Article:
BABYMETAL Try to Shake the Past in Front of U.K. Stiffs : A Fan’s Report from Wembley

This report contributed by @DaeMetal, who you may recall from his panel at Con-nichiwa last month.

I want to keep the focus on what has made BABYMETAL the worldwide phenomenon they are today: The genre-crushing music, and the joyous insanity of their live shows, all of which was on display at Wembley Arena on April 2.

So let’s skip most of the pre-show craziness: The continent-spanning polyglot family of fans that enthusiastically descend on these sporadic reunions around the world, the new world record set for earliest gig queue (31 hours before doors open), or the merch vendors who weren’t prepared for an unending line of customers, many speaking little-to-no English, each individually intent on buying their entire inventory.

The good stuff all happened after the queues closed and the doors opened.

Shortly after the lights dropped, heralding the band’s first arena show outside of Japan, the opening kamishibai let us in a on a little secret. All this while, we’ve been told that the new album and the new tour are all about the band and the audience becoming THE ONE through the power of music which transcends borders and language. As it turns out, THE ONE is just a subplot. Metal Resistance Episode IV is really all about REINCARNATION.

The theme of this latest world tour is how BABYMETAL can’t move forward without overcoming the past. The kamishibai frame the process as a struggle to be reborn which is, quite frankly, a much more exciting plot than the kumbaya proposition of The One. Once the lights come up (to good ‘ol BABYMETAL DEATH) some immediate changes become noticeable. Gone are the red crinoline skirts, replaced with all black. Gone are the ever-present miniature risers from which a flanking Yui and Moa have performed their supporting dance moves since the earliest live shows.

These cosmetic changes mesh perfectly with the transition in BABYMETAL’s sound.  It has been noted extensively that the new album, Metal Resistance, is much heavier on the metal at the expense of the kawaii. If you are wondering about the implications of this on the live show, don’t be too concerned: The Su-Yui-Moa dance unit still exude a metric ton of kawaii, although some of the smiles may be a bit more knowing and wry this time around.

The audience expectations for this show were HUGE, with a common assumption being that the new album would be performed live in its entirety. This did not occur. In terms of world premieres, we saw three never-seen-before song performances that each reinforced the theme that this is a BABYMETAL trying for something slightly different:

“GJ!” is the new-nu metal BLACK BABYMETAL number that proves to be a very worthy successor (replacement?) to the childish-themed “Onedari Daisukusen,” which Yui and Moa may well have outgrown. Honestly, between this song’s choreography and the audience interaction, this one may quickly turn OD into a distant memory.

“Meta Taro” showcases a new BABYMETAL trinity, where Yui and Moa are less the supporting angels, and more equal partners as each sing full, alternating stanzas and take turns as the center in the choreography. This Viking themed march about a hero robot with a metal heart is a showcase and destined to be a crowd favorite. MIKIKO-METAL’s signature marionette choreography alternates with moves that can be easily mimicked from a mosh pit. Expect the entire Tokyo Dome to be dancing in sync to this one. [Ed.: !!!!]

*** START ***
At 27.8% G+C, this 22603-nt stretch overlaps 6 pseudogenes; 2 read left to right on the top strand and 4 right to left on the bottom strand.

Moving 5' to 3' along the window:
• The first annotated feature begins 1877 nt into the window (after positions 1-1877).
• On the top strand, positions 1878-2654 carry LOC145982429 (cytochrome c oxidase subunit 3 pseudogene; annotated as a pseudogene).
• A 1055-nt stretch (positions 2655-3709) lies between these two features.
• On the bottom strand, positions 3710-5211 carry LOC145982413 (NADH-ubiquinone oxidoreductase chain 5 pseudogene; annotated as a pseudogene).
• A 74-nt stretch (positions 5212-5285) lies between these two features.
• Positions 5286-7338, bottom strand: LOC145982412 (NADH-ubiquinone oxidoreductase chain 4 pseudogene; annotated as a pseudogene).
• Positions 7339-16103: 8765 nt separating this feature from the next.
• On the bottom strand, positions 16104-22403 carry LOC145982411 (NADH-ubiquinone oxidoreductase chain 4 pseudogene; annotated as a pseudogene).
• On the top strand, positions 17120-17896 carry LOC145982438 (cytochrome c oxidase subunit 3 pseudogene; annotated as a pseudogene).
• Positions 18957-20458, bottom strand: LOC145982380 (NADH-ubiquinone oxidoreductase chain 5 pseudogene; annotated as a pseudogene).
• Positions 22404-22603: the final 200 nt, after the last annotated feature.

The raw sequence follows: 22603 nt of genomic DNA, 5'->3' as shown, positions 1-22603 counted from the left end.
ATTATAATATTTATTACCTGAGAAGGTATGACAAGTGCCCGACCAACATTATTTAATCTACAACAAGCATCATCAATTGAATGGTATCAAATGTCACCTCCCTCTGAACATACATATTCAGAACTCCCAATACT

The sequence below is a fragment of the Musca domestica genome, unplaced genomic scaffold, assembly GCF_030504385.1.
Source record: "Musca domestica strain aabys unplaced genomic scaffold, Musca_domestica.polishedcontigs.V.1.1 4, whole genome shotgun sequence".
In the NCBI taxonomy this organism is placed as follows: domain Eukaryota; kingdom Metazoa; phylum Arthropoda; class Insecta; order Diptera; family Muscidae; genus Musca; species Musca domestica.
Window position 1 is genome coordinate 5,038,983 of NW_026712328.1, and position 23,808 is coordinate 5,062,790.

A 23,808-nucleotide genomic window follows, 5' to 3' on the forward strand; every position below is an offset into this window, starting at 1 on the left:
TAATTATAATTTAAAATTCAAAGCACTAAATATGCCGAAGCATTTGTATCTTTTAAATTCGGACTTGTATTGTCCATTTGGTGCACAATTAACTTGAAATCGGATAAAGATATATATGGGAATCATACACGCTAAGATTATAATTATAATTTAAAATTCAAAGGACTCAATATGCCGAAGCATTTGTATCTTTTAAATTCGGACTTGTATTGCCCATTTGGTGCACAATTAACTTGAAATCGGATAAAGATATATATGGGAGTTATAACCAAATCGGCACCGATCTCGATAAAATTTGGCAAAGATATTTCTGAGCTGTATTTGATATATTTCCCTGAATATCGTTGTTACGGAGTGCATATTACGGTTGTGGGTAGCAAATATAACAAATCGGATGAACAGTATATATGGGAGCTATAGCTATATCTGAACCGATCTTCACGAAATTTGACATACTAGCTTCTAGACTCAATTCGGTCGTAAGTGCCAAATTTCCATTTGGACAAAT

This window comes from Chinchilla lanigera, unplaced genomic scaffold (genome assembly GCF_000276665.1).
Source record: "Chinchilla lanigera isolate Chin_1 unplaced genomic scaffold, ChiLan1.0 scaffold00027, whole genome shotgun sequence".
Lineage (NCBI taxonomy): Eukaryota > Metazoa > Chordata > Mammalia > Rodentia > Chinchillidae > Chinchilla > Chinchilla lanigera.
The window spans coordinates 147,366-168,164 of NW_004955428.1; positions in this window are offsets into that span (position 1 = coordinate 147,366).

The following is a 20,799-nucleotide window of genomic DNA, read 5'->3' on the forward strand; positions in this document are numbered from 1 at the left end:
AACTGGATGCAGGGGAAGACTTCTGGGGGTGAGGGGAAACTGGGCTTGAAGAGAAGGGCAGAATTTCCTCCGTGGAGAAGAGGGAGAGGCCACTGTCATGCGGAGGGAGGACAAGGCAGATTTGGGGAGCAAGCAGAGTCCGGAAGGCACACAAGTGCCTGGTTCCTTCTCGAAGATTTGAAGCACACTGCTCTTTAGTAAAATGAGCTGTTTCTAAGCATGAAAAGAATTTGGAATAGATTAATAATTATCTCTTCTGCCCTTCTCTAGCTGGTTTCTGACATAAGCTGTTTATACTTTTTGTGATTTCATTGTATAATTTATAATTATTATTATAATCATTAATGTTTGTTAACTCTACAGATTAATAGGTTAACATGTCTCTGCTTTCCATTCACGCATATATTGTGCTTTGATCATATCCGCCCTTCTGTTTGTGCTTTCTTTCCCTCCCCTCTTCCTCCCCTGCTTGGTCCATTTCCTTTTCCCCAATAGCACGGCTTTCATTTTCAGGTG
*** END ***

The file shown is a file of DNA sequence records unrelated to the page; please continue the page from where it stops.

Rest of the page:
“Amore” is the newest Su-Metal solo piece and, unfortunately, I didn’t get to form an impression of this performance as this was the moment an usher came over to me and gave me a talking-to as I apparently needed to sit down. At every rock concert I have ever been to in the U.S. or Japan, from Sinead O’Connor to Ministry, when the lights go down, the crowd stands up and the audience stays on their feet until the show is over (even in the case of X Japan where that can take 4-and-a-half hours). I was just throwing kitsunes and doing the choreographed crowd responses, but this is apparently totally inappropriate behavior at a U.K. BABYMETAL concert.  And I wasn’t being singled out. Ushers were circulating through the stands asking anyone standing, singing, dancing, or otherwise having a good time to sit down and behave. I was expecting something quite a bit different from the land of Iron Maiden, Queen and the Sex Pistols. U.K. : home of the seated Dame Jump.

Aside from that, it was a great show to be a part of and the first full-on, Japanese-style concert performed in the West with extended kamishibai and lots more interactions between the girls and the crowd. I was personally looking forward to a premiere of “Sis. Anger” and my first live experience of “No Rain, No Rainbow” but, alas, this was not to be.  All-in-all, they played eight songs from the new album and nine from the old, so they definitely seem to be in a transition period, traveling this road to reincarnation and, I suppose, rebirth at Tokyo Dome.

One last surprise was that the show didn’t close with “THE ONE,” but rather the usual encore of “Road of Resistance.” I guess you can’t change everything all at once.

A huge homicidol thank you to @DaeMetal for contributing this report. If you attend a performance by the idols that this community loves, feel free to send in a report to


5 thoughts on “BABYMETAL Try to Shake the Past in Front of U.K. Stiffs : A Fan’s Report from Wembley

  1. I have been to Wembley Arena plenty of times, I was in the seating area for Slipknot and 5 Finger Death and I was never asked to sit down at all when they were playing, I just have no idea why they did, it gets rid of the excitement of gig :/

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